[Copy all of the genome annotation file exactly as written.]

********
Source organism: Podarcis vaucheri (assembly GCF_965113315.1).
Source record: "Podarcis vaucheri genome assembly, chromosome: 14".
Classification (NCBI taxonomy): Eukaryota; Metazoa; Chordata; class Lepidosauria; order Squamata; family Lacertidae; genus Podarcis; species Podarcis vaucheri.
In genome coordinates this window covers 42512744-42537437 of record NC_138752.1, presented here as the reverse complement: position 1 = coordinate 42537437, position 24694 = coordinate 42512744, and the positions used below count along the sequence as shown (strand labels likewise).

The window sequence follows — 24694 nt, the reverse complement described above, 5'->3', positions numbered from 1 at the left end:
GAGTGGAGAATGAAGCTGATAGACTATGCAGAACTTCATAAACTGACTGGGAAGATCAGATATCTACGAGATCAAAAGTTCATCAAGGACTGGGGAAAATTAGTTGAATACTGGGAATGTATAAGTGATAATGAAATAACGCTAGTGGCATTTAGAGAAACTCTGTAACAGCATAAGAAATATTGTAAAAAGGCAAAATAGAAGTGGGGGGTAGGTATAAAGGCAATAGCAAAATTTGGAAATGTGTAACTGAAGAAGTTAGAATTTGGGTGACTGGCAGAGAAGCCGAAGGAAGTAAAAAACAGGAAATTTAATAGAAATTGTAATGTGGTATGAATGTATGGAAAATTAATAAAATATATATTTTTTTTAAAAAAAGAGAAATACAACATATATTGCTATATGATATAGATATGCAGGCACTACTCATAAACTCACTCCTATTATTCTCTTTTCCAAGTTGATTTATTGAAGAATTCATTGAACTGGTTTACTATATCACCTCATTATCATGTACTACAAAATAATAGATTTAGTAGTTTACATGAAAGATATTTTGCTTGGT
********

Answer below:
Source organism: Podarcis vaucheri (assembly GCF_965113315.1).
Source record: "Podarcis vaucheri genome assembly, chromosome: 14".
Classification (NCBI taxonomy): Eukaryota; Metazoa; Chordata; class Lepidosauria; order Squamata; family Lacertidae; genus Podarcis; species Podarcis vaucheri.
In genome coordinates this window covers 42512744-42537437 of record NC_138752.1, presented here as the reverse complement: position 1 = coordinate 42537437, position 24694 = coordinate 42512744, and the positions used below count along the sequence as shown (strand labels likewise).

The window sequence follows — 24694 nt, the reverse complement described above, 5'->3', positions numbered from 1 at the left end:
GAGTGGAGAATGAAGCTGATAGACTATGCAGAACTTCATAAACTGACTGGGAAGATCAGATATCTACGAGATCAAAAGTTCATCAAGGACTGGGGAAAATTAGTTGAATACTGGGAATGTATAAGTGATAATGAAATAACGCTAGTGGCATTTAGAGAAACTCTGTAACAGCATAAGAAATATTGTAAAAAGGCAAAATAGAAGTGGGGGGTAGGTATAAAGGCAATAGCAAAATTTGGAAATGTGTAACTGAAGAAGTTAGAATTTGGGTGACTGGCAGAGAAGCCGAAGGAAGTAAAAAACAGGAAATTTAATAGAAATTGTAATGTGGTATGAATGTATGGAAAATTAATAAAATATATATTTTTTTTAAAAAAAGAGAAATACAACATATATTGCTATATGATATAGATATGCAGGCACTACTCATAAACTCACTCCTATTATTCTCTTTTCCAAGTTGATTTATTGAAGAATTCATTGAACTGGTTTACTATATCACCTCATTATCATGTACTACAAAATAATAGATTTAGTAGTTTACATGAAAGATATTTTGCTTGGT